Empowering women to become self-reliant through Samriddhi- a micro poultry farming programme
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Empowering women to become self-reliant through Samriddhi- a micro poultry farming programme

By auther pic. Jyoti

August 19, 2019

Empowering women to become self-reliant through Samriddhi- a micro poultry farming programme

Women taking part in Self Help Group meetings

The densely populated state of Uttar Pradesh is heavily dependent on Agriculture. There are 75 districts in the state and there exists a need for improvement in health, nutrition and agriculture in this region. In 2018, NITI Aayog identified 8 of the 117 aspirational districts in UP as a priority improvement zones. Siddharthnagar is one of the 8 districts. It is also the birthplace of Gautam Buddha.

 

Unemployment has driven men out of Siddharthnagar in search of greener pasture, leaving most household responsibilities to women. Problems such as gender-based discrimination and lack of financial independence plagued women here. Shohratgarh Environmental Society (SES) has been working on social issues as these in the area for the past 30 years.  With the help of Asia Initiatives and Dining with Women, SES had started the ‘Samriddhi Programme’.

 

The programme helped in increasing the income for women by providing them assistance to set up their own micro-poultry businesses. In addition, the programme involved financial literacy, public health and hygiene education and gender equality training. Samriddhi empowered women to become independent and strong decision makers.

 

There were 498 participants in the program in the first phase. Women worked in their community to earn Social Capital Credits (SoCCs). Several activities that earned SoCCs included taking part in Self-Help Group meetings (15 points), bringing their mother-in-law, husband or a friend to the SHG meetings to increase their learning earned them 10-20 points, regular saving income added 50 SoCC points, taking pledge against child marriage earned them 50 points, and practicing good personal hygiene added 50 SoCC points.  Once they have earned 400 SoCCs, women are given 20 chickens along with chicken feed, medicines and access to veterinary supervision.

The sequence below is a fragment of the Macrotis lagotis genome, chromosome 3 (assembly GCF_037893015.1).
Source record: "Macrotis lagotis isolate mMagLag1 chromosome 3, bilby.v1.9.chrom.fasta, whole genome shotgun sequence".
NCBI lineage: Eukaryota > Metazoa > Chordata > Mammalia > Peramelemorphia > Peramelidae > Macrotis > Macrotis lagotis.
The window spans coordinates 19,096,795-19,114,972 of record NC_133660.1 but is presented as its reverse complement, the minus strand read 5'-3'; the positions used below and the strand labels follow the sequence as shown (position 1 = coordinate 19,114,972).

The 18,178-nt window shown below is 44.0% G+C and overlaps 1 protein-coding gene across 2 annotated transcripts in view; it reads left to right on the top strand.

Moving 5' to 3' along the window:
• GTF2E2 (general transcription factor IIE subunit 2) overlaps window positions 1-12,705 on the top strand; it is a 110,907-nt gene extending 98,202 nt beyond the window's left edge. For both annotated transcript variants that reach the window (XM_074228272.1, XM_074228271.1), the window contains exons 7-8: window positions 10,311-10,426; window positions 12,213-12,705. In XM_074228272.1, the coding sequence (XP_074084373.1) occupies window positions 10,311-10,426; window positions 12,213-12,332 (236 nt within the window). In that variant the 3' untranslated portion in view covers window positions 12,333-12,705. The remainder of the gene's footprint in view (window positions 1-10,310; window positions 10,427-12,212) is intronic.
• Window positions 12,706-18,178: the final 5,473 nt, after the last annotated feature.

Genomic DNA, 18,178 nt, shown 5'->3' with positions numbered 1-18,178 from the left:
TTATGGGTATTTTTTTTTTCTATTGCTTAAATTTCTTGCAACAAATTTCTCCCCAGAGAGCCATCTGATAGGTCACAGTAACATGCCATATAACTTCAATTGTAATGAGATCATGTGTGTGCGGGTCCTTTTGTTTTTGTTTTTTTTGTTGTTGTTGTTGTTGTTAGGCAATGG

Women earning a Social Capital Credits (SoCCs)

 

Through group meetings and short films, women learnt about personal and menstrual hygiene.

 

Dr. B.C. Srivastava, Secretary, SES says – ‘With Asia Initiatives’ help, SES started backyard micro-poultry farming to improve skills and the financial situation of these women. The central theme of the program is that women earn SoCCs by working to improve their community. Through the micro-poultry business, women are expected to earn Rs. 2000 a month on a rotational basis. Financial training is also provided to the participants.’

 

Dr. Udaybhan Mall – Consultant, Veterinary Doctor added – ‘I have been working with SES as a veterinary consultant. We come once a month to monitor the chickens; we vaccinate the one day old chicks and provide medicines for skin diseases after one week of birth. Villagers used to believe that chickens fall ill and die quickly and that micro-poultry wasn’t a safe business. However, mortality rates in properly looked after chickens is just 15-20%, compared to 10% nominal casualty rate in any livestock business. We have decreased mortality rate in chicks and more women now want to take up poultry farming.’

 

Women had been taught about accounting, savings, insurance and government schemes. Women used their income in various ways including borrowing additional funds, buying automobile from the borrowed funds to earn extra income and move out of poverty. Through this program, women have sold 10,813 chickens thereby making a profit of Rs. 21,720,600/-

 

Mrs. Savita, Sahjan Women’s Group from Kharagwar is a success story. Narrating her story, she says – ‘I am associated with Sahjan Mahila Group. We have 2-3 group meetings a month where we collect money and plant Sahjan (Moringa) trees. Earlier, we were poor but since I joined the group we are doing better. After earning points, we received chickens, grains and utensils. I sold hens to earn Rs. 5,300/- and open a bank account. I took loan and bought a tempo with the money which my husband drives and we are happy. I am now confident and can talk to anyone, which has increased my self-respect.’

 

 

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Impact-Story is a series on development and CSR interventions leading to some impacts on the ground. If you have a project, innovation or intervention that has changed the lives of a few people or a community, please share a brief note at csr@ngobox.org. Our Team will get back to you after validating the information for a detailed coverage.

Author

Jyoti, a post graduate of International Business, is working as a Senior Analyst Communication in NGOBOX and CSRBOX. A resident of Ahmedabad, she likes to spend her weekends in solitude by reading, with a steaming cup of coffee to give her company.

 

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